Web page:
August 9, 2016
I've always known something about my mother's family. They came from Pinsk, in Russia's Pale of Settlement, sailing from Germany in 1911 to New York City, where they remained for the rest of their life. As far as I know, four of their children travelled with them; the remaining two, one of whom was my mother, were born in America. His name was Jacob Levitt, and as is traditional in Jewish families, he and my other grandfather, deceased before I was born, provided me with the variants that are my first and middle names.
My mother's father's name in Russia was, in English, either Illivitski or Elevitsky, and when, during the Second World War, Nazi and Ukraine troops entered Pinsk and killed all of the Jewish males in the city, a list—which I have seen—was drawn up, and both spellings, almost certainly of our relatives, were among the slaughtered. In his youth my grandfather Jacob was in a Jewish contingent of the Tsar's Cavalry based in Pinsk, and once, leafing through a volume of photos of the Jews of Eastern Europe in a library, I came across his photo with his cavalry regiment, all of them nattily uniformed, swords by their side. I only regret not having made a copy of it.
My grandfather's original intent was to move to Paris. He was a scholarly man, well-read, and one can presume that he wanted to raise his children in a cultured and quite beautiful city. Yet even thirteen or fourteen years after the Dreyfus Affair, he'd heard rumors of people standing on the platform at the Gare de l'Est (at which trains from Eastern Europe arrived), shaking their fists and screaming, "Juif! Juive!
" Had they settled there, I wouldn't be writing this today. All of the family would have been wiped out in the camps.
My father's family has always been something of a mystery to me. My last name is Smith, hardly a Russian name (though the Russian equivalent, denoting a person who works in metals, which in fact my father and his brothers and their father did, is Kuznetsov), and it seems clear the name was changed upon their arrival in America. The photo above is new to me. It depicts, on the right, my father's parents—my paternal grandparents. My father's elderly mother (elderly probably meaning in her late 50s) sits looking unwell or at least unhappy, while the rest of the photo is taken up by my lavishly-coiffed aunt and four of my uncles, whom I all knew as a child. My Uncle Harry, in the front row in the middle, holding what could well pass for a pool cue, as though about to play against Minnesota Fats or Fast Eddie Felsen in some windswept pool hall, bears an uncanny resemblance to how I appeared in early photos. Harry went on to become a magician, a White House photographer for FDR, and eventually a member of Eisenhower's campaign team, which was how I, a Jewish boy of six who knew nothing of Easter rituals, bewilderingly rolled colored eggs on the White House lawn.
I'm hardly elderly (though I'll get there soon enough), but seeing this photo of people barely two generations apart from me makes me realize how near the past really is. As Proust often states in his great novel, we carry it within us. We look in the mirror and see a long-dead relative, and for that brief moment Old Russia bursts into life.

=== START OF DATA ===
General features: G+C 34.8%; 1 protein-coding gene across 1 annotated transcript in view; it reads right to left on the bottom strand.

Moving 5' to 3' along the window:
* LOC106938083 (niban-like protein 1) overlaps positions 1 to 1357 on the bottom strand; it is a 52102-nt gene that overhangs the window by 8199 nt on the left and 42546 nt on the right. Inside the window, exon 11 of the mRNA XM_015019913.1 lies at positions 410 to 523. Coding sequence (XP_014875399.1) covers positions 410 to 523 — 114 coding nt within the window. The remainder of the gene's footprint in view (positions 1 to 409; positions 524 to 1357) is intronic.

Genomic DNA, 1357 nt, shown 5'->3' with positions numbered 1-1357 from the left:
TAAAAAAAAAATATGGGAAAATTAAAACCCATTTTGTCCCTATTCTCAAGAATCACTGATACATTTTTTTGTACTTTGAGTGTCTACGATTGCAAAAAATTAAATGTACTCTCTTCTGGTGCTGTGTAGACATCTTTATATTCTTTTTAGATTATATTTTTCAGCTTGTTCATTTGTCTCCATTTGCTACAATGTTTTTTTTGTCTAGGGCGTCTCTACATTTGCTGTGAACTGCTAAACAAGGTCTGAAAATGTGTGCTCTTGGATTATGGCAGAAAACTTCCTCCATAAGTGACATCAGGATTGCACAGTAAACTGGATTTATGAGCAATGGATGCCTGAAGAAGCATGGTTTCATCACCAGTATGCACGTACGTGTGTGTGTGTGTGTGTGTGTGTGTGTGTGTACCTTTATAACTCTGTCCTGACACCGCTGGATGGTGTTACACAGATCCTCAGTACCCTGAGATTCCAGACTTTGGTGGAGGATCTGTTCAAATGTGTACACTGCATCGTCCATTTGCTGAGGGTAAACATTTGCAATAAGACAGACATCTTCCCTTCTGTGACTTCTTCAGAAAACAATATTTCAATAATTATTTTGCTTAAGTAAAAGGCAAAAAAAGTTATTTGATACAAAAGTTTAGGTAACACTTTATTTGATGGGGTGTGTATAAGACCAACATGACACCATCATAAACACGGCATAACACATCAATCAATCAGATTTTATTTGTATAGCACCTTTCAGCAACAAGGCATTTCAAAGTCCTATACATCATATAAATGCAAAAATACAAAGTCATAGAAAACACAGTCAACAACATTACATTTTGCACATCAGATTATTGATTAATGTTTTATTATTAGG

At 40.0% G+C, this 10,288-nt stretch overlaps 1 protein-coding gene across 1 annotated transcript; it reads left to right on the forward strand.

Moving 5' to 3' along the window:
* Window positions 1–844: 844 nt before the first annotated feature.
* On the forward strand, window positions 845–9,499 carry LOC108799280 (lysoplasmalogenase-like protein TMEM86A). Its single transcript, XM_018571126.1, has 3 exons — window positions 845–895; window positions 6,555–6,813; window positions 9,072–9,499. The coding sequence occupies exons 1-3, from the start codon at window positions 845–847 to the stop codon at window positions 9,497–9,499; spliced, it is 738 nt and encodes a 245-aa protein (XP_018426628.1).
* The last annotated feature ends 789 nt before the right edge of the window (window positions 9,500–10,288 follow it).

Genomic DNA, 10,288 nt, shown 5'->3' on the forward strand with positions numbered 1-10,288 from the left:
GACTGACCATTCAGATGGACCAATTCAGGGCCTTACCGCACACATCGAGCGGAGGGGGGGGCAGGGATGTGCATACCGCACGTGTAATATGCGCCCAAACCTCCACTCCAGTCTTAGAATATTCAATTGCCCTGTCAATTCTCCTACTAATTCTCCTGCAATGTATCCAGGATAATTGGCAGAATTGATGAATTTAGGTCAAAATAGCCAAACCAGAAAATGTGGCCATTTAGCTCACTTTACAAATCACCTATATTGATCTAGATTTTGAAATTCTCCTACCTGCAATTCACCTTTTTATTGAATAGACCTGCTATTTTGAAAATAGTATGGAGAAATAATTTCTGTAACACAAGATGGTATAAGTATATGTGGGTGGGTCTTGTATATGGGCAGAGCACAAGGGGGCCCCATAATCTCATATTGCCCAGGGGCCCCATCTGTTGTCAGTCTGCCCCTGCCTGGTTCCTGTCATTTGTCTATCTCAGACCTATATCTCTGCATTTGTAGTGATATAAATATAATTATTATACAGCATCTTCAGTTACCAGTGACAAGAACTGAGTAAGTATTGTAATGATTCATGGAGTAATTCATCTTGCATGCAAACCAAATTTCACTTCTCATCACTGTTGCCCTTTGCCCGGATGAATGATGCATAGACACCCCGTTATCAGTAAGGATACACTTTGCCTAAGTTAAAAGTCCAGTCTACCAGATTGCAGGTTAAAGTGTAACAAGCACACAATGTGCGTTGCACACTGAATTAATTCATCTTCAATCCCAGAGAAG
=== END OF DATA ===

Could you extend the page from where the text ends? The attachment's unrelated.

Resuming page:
July 24, 2014
Here's my latest review, in The Nervous Breakdown: http://www.thenervousbreakdown.com/jpsmith/2014/07/review-of-the-mad-and-the-bad-by-jean-patrick-manchette/
June 2, 2014
I’ve just begun reading Karl Ove Knausgaard’s third volume of his six-volume work, entitled (in Norwegian), Min kamp, which in German would be—well, you can figure it out. In English: My Struggle. This isn’t a political manifesto, at least not so far in the series, translated by Don Bartlett, and Knausgaard, from all accounts, is hardly a Nazi, or even of the hard right. This is a story of a man’s life, his struggle, as the title suggests, to become the person he is today.
Many reviewers—and many writers of some stature—have admitted their addiction to these works, and I remember, just home following a complicated shoulder surgery and doped up on Oxycodone (which, contrary to everything one expects, basically kept me up for several pain-free hours each night, as though it had been mysteriously laced with crystal meth), being immersed in the first volume of the series, reading a hundred or so pages every night. There is something addictive about these pages, and many reviewers have expressed their struggle to define exactly why it is. I think I have an idea.
Though Knausgaard’s work, apart from the novel he published earlier, has been compared to Proust’s A la recherche du temps perdu (more properly translated, as has been the custom in recent years, as In Search of Lost Time as opposed to the Shakespearean and utterly wrongheaded Remembrance of Things Past, chosen by Proust’s first English translator, C.K. Scott Moncrieff), Proust’s novel is, first and foremost, a work of fiction, whereas Knausgaard treads a finer line between fiction and fact. And because the reader isn’t always sure of what she or he is reading—did this really happen? How much has been shaped by the author’s artistry?—it becomes clear, in a nebulous sort of way, that what we’re experiencing is a new kind of fiction, turned complicated by the author’s ability to step away and not define what the work is.